Development of the Avoidance Daily Activities Photo Scale for Patients With Shoulder Pain

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    OBJECTIVES: The purpose of this study was to develop the Avoidance of Daily Activities Photo Scale (ADAP shoulder scale) to measure shoulder pain-related avoidance behavior in patients with shoulder pain and evaluate and report the structural validity and internal consistency of the scale. METHODS: Potential daily activities involving the shoulder were selected from the activities and participation domain of the International Classification of Functioning, Disability and Health (ICF). The selected activities were presented to an expert panel, health care professionals, and patients with shoulder pain with the question, "How much do you think it is important to ask patients with shoulder pain about this activity?" Activities attaining a content validity index (CVI) of ≥0.8 were represented using a digitally colored photograph. Activity photographs were evaluated by health care professionals and patients with shoulder pain. Photographs with a CVI of ≥0.8 were included in the scale. To evaluate structural validity and internal consistency of the scale, exploratory factor analysis was performed to determine the presence of any scale domain. Cronbach alpha was calculated to indicate the internal consistency of each domain. RESULTS: Of the 107 preselected activities, 21 attained a CVI of ≥0.8. Eighteen photographs (CVI ≥ 0.8) were included in the scale after being analyzed by 120 health care professionals and 50 patients with shoulder pain. Exploratory factor analysis (N = 156) showed that the ADAP shoulder scale consists of 3 domains: "free movement," "high effort," and "self-care." The internal consistencies of the domains were 0.92, 0.89, and 0.92, respectively. CONCLUSION: The ADAP shoulder scale included 15 photographs distributed in 3 domains. All domains had a high internal consistency. The scale is easily applicable, well understood, and relevant for shoulder pain. IMPACT: The ADAP Shoulder Scale can be used to rate shoulder pain-related avoidance behaviors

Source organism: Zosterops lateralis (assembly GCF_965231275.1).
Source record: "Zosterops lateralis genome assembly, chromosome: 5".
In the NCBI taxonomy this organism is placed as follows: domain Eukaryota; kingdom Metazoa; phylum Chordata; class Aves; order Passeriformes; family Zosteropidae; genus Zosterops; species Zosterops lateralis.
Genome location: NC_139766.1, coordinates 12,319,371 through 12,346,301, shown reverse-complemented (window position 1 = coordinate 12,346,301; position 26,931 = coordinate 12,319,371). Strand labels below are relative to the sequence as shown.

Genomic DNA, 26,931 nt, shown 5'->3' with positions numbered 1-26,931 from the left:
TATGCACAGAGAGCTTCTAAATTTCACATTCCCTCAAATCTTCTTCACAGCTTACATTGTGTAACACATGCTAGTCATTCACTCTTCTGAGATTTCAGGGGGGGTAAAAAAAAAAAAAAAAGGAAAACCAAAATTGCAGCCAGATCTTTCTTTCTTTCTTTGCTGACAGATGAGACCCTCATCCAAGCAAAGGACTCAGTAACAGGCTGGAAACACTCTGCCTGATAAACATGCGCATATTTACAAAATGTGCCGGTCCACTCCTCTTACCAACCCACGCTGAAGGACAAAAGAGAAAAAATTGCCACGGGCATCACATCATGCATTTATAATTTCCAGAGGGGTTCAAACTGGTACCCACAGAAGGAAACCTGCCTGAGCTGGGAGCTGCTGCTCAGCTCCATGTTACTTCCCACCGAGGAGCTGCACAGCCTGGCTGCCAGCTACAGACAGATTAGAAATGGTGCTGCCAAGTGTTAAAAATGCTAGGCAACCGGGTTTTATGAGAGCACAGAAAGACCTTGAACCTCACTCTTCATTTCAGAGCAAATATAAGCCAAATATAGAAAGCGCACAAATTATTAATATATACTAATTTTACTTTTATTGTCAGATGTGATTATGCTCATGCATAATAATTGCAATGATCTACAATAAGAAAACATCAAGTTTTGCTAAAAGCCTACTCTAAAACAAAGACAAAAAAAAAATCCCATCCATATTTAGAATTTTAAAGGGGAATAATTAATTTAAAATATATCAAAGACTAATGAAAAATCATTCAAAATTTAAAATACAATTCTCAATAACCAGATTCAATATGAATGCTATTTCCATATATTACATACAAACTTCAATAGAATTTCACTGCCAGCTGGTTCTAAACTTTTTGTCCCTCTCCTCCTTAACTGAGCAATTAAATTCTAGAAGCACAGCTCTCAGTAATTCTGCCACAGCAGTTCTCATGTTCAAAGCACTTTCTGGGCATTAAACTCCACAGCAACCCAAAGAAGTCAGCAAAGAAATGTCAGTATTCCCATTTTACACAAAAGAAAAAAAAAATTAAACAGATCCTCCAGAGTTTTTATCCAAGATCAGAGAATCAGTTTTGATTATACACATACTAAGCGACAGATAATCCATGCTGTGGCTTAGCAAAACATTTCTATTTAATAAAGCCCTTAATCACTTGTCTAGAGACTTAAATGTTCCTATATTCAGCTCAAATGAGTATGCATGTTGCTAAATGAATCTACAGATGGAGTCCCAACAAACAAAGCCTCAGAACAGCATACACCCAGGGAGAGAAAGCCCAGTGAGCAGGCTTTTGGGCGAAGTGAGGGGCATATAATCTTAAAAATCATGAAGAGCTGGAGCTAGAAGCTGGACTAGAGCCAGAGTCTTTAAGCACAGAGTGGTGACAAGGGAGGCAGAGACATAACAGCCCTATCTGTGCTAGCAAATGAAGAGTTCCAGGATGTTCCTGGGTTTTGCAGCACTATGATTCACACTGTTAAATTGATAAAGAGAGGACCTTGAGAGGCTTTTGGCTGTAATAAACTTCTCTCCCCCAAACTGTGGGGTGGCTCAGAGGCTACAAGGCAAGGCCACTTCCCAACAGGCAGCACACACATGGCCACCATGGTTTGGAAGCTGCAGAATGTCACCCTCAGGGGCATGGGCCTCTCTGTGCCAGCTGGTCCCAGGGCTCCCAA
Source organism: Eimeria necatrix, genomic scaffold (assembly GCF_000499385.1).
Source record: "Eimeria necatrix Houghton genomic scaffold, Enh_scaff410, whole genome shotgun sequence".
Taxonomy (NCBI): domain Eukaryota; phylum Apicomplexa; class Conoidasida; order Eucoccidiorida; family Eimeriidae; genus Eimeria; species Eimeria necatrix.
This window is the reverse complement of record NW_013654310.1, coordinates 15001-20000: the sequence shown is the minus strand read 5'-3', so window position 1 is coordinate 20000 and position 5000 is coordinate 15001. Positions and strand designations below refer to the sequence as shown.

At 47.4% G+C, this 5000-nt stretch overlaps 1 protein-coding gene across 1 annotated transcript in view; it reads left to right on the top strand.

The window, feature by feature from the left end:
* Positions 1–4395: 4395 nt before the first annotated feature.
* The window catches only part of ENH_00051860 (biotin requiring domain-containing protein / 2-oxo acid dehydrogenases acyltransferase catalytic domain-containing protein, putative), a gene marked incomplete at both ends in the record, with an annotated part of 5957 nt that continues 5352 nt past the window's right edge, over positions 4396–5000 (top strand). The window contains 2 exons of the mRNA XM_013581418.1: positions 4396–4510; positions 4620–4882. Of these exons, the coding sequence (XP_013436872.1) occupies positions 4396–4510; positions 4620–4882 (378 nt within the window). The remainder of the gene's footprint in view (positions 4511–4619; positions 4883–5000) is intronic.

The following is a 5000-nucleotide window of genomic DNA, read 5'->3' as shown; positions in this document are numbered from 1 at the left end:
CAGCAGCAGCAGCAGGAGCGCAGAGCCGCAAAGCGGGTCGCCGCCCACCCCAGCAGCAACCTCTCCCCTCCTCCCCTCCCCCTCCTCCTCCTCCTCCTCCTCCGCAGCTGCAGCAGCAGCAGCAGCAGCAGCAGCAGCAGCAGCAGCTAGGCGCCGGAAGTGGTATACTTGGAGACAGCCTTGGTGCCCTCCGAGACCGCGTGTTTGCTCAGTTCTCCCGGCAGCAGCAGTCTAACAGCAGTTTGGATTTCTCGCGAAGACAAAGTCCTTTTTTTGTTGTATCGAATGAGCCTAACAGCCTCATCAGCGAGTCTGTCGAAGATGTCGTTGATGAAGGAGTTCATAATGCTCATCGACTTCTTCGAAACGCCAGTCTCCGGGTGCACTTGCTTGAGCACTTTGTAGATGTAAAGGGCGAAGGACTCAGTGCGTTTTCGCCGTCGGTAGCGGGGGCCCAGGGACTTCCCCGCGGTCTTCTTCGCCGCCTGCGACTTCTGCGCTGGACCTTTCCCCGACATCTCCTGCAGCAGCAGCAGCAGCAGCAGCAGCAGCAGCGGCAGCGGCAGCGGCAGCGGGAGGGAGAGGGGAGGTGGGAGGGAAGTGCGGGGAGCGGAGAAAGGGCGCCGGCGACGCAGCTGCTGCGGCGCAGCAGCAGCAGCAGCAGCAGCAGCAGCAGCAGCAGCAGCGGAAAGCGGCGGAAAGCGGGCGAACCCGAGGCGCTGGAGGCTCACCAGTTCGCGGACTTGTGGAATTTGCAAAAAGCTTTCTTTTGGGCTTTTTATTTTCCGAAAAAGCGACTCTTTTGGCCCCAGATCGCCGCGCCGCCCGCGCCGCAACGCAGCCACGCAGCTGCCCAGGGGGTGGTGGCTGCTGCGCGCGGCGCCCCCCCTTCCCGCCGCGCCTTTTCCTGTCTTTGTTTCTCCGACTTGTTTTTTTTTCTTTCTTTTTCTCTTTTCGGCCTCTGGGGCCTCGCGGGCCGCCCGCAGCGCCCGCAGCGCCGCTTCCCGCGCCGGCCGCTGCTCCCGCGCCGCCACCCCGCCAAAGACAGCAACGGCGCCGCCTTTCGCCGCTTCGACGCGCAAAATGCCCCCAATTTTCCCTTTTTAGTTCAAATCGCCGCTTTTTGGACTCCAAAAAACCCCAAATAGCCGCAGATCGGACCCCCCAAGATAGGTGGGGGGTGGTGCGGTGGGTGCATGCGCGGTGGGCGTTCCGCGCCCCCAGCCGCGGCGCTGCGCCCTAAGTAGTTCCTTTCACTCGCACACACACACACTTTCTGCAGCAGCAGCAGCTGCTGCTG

Fatigue and physical disability in patients with multiple sclerosis: a structural equation modeling approach

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    Although fatigue is one of the most common and disabling symptoms in patients with multiple sclerosis (MS), its pathogenesis is still poorly understood and it is difficult to treat. The aim of the current study was to test the assumptions of a cognitive-behavioral model that explains fatigue and physical disability in MS patients, by comparing this approach with a more traditional biomedical approach. Structural equation modeling was applied to a sample of 262 MS patients. Neither the cognitive-behavioral, nor the biomedical model showed an adequate fit of our data. The modification indices supported an integration of both models, which showed a better fit than those of the separate models. This final model, is notable for at least three features: (1) fatigue is associated with depression and physical disability, (2) physical disability is associated with disease severity and fatigue-related fear and avoidance behavior, and (3) catastrophic interpretations about fatigue, fueled by depression, mediated the relationship between fatigue and fatigue-related fear and avoidance behavior. Our results suggest that an integrated approach, including the modification of catastrophic thoughts about fatigue, would be beneficial in the treatment of fatigue in MS patients